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This is the third and final section of the Building the Best Website for Photography series. If you’re new to the series, you can catch up by reading Part 1 and Part 2. The first part discussed various hosting options, and in the end, PhotoShelter was chosen as the service of choice for a variety of reasons, including another that will be discussed here. The second part dealt with SEO and how to get the most out of both PhotoShelter and a self-hosted WordPress blog. For this, the third and final part, I’m going to focus on how to get traffic back to your site to actually read what you’re posting, and then also how to get some of those visitors to buy your work.
So, you’ve just written a great write-up on an image that you’ve captured that you’re really proud of. It’s one of those images that sets … Continue reading
In the previous post, I discussed various photo-hosting services and discussed why I thought PhotoShelter was the best option. I’ll expand on that a little further here in regards to a term that intimidates a lot of people: Search Engine Optimization, or SEO for short. Truthfully, SEO is not terribly complex, especially if you use the tools PhotoShelter has already provided for you in addition to some WordPress plugins that have taken any and all complexities out of the practice.
Optimizing Your WordPress Blog
As mentioned in the previous post, a blog is a must these days. It’s not just a good way to show off your favorite photos and let people know about exciting adventures you just returned from, but behind the scenes it’s a search engine magnet. Each post you can fill with rich, new content makes that magnet grow a little bigger. Modern search engines such as … Continue reading
I’m opening up a new three-part series based on building a successful photography website. Parts 2 and 3 will come later this week, but for now, here is Part 1. In this section I’m going to start from ground zero and focus on selecting a good platform for displaying your photos and why.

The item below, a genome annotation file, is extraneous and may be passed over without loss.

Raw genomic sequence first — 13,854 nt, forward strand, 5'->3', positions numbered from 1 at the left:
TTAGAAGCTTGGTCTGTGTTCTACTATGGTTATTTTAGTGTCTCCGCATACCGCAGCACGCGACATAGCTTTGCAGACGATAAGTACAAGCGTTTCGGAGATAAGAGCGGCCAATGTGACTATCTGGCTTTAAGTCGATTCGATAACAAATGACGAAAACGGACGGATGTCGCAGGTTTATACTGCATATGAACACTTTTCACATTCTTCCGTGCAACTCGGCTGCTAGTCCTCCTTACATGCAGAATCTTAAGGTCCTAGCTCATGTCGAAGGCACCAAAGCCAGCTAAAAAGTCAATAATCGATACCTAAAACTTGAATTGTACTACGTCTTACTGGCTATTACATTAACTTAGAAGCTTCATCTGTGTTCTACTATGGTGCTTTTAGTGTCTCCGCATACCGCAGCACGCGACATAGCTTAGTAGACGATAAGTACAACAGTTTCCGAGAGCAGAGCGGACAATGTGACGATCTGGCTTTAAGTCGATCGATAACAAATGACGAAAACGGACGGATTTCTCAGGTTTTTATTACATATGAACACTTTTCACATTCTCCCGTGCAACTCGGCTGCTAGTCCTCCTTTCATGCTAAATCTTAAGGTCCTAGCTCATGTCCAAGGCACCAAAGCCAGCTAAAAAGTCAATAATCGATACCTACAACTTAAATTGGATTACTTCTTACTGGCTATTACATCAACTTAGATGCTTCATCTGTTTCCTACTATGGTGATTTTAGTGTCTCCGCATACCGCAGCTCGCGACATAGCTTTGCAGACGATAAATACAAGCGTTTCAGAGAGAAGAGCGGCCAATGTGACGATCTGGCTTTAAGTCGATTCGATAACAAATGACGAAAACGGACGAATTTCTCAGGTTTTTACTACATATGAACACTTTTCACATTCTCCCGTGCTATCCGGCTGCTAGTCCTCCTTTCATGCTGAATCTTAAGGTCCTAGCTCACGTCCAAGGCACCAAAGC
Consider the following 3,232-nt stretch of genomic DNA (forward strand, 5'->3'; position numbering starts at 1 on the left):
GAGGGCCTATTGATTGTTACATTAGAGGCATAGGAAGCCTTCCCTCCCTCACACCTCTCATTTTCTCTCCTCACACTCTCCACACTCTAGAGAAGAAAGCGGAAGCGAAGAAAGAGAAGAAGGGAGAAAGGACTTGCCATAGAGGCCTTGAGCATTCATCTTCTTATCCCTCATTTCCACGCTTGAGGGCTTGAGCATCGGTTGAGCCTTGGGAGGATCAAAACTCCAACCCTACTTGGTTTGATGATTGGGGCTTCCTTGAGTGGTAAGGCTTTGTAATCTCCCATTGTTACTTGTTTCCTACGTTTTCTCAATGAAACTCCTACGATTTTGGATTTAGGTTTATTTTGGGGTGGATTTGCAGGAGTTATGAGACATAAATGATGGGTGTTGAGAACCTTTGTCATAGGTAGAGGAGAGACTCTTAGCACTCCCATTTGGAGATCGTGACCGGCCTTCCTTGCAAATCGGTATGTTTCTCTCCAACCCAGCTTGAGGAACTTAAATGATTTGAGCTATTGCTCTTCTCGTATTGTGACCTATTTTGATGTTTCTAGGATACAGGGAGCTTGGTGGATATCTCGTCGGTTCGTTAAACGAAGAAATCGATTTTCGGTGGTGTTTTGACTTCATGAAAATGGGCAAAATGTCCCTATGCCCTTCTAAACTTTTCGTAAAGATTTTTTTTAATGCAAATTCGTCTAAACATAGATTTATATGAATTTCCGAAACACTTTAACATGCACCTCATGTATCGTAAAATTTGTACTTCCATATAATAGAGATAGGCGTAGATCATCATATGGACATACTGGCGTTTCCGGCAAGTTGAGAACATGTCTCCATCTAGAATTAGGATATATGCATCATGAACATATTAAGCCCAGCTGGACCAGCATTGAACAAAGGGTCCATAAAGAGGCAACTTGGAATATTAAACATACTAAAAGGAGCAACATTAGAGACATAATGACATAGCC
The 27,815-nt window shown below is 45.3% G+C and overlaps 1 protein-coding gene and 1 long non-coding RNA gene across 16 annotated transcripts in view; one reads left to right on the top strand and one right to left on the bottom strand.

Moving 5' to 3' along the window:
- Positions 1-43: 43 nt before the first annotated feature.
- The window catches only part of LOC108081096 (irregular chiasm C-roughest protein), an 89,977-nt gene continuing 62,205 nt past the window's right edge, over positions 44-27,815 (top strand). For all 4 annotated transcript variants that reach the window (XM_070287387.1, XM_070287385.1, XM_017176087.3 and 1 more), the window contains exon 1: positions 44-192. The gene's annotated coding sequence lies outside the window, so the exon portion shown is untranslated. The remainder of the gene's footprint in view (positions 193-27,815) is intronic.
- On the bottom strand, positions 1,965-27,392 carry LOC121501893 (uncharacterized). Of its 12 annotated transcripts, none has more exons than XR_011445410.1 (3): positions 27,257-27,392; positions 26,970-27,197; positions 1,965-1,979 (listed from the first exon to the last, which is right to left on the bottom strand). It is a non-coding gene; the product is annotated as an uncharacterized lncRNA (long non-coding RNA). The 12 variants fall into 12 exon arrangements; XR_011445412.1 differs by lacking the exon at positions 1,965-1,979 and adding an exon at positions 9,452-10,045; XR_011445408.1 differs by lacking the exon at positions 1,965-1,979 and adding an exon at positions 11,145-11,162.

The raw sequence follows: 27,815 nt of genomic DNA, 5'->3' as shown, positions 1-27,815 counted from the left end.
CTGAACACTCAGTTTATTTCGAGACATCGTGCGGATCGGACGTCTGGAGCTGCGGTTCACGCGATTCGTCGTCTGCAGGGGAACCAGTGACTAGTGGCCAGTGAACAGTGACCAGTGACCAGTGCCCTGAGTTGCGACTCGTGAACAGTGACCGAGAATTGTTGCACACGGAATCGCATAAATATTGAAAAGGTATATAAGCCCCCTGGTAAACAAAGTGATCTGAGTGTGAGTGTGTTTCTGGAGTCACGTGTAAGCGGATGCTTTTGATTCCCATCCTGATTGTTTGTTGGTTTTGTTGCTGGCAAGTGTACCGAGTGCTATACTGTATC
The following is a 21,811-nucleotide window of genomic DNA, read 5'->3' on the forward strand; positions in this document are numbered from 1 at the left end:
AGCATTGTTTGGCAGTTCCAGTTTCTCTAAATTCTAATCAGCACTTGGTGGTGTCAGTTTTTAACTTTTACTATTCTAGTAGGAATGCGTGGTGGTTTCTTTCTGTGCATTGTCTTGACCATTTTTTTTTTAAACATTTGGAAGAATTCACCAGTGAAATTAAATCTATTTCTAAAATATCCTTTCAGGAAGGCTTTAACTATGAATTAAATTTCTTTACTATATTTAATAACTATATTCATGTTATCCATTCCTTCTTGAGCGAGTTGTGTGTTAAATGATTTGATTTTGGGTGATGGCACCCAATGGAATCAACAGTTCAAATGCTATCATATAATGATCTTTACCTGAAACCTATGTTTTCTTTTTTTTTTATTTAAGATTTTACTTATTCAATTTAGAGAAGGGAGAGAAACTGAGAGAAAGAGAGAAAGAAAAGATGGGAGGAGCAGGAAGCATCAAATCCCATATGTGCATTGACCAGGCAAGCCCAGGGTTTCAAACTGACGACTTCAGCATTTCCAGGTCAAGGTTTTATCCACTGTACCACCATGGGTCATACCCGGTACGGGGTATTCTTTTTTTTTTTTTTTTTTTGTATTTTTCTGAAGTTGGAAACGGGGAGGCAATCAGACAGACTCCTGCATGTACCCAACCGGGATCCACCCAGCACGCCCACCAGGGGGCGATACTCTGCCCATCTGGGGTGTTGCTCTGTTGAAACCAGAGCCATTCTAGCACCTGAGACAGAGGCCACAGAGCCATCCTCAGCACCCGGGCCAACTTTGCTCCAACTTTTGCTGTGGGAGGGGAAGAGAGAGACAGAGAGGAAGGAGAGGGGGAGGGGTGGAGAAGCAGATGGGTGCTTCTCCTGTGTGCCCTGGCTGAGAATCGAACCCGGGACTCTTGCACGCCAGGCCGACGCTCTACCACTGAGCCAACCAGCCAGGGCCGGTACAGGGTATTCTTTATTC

Back in 2007, I was getting more and more into photography and I began looking around at creative ways to display my photos in a site that was both easy to operate from the back-end, as well as having a hassle-free experience for the end-user. I began testing out various photoblogging platforms, eventually migrating over to a self-hosted WordPress blog, something I still use today (obviously). The only problem was I had people asking how to buy certain photos and I didn’t really have an easy way to handle it, so I began looking at some other … Continue reading
We all hit dry spells. Sometimes photographers will complain that there’s nothing out there to shoot. Writers will come across a writer’s block. Many other artists will say they simply haven’t had enough to drink yet. Obviously with the lack of blog posts I’ve had lately, there’s a reason I’m typing this up. If you’re finding yourself in a similar state, here are some helpful tips to get through your photography block.… Continue reading
Spend an entire day in one area.
That’s right. Get up early, pack a lunch and spend sunrise to sunset (or longer) in one location. Here in Jackson Hole, I could choose locations such as Teton Village, Antelope Flats or any other location that offers enough variance so that I can move around and see new sights and angles, but small enough so that I’m forced to eventually begin getting creative. A couple of other examples from places
Hikers pause before ascending Angel’s Landing in Zion National Park, Utah
First off, if you don’t see the hikers in the photo, they’re at the very bottom-right. I was glad I got them in there since they provide such a great sense of scale. The trail itself to Angel’s Landing in Zion National Park, Utah starts off not too different from any other moderate-to-strenuous hike. You’re climbing up the western wall of Zion Canyon before reaching a narrow canyon that will take you up to Scout’s Lookout where you get a good view of the last half-mile: an ascent straight up Angel’s Landing. The rock formation known as Angel’s Landing, which is what the hike is named for, shoots out of the canyon walls and goes seemingly straight up into Zion Canyon. The trail narrows in some places to no wider than about ten feet (with a chain to hold … Continue reading
Small Waterfall and Cottonwood Trees in Coyote Gulch, Glen Canyon National Recreation Area, Utah
During the course of my trip, I had plenty of time to myself which, looking back in hindsight, isn’t something I’m particularly used to. In most of my earlier life I yearned for the company of others. Before moving to Jackson Hole I was living with my girlfriend at the time. Currently, even if it’s just a few, I interact with people on a daily basis. Even if I’m working at the computer, I still occasionally connect with other people via email, Twitter and Facebook. While it’s great to have camaraderie among friends and family, whether in person or digitally, we’re still inundated with other peoples’ thoughts, even if we share our own opinion of them in agreement of disagreement.
On my recent road trip, spending roughly two weeks by myself in the southern Utah desert, … Continue reading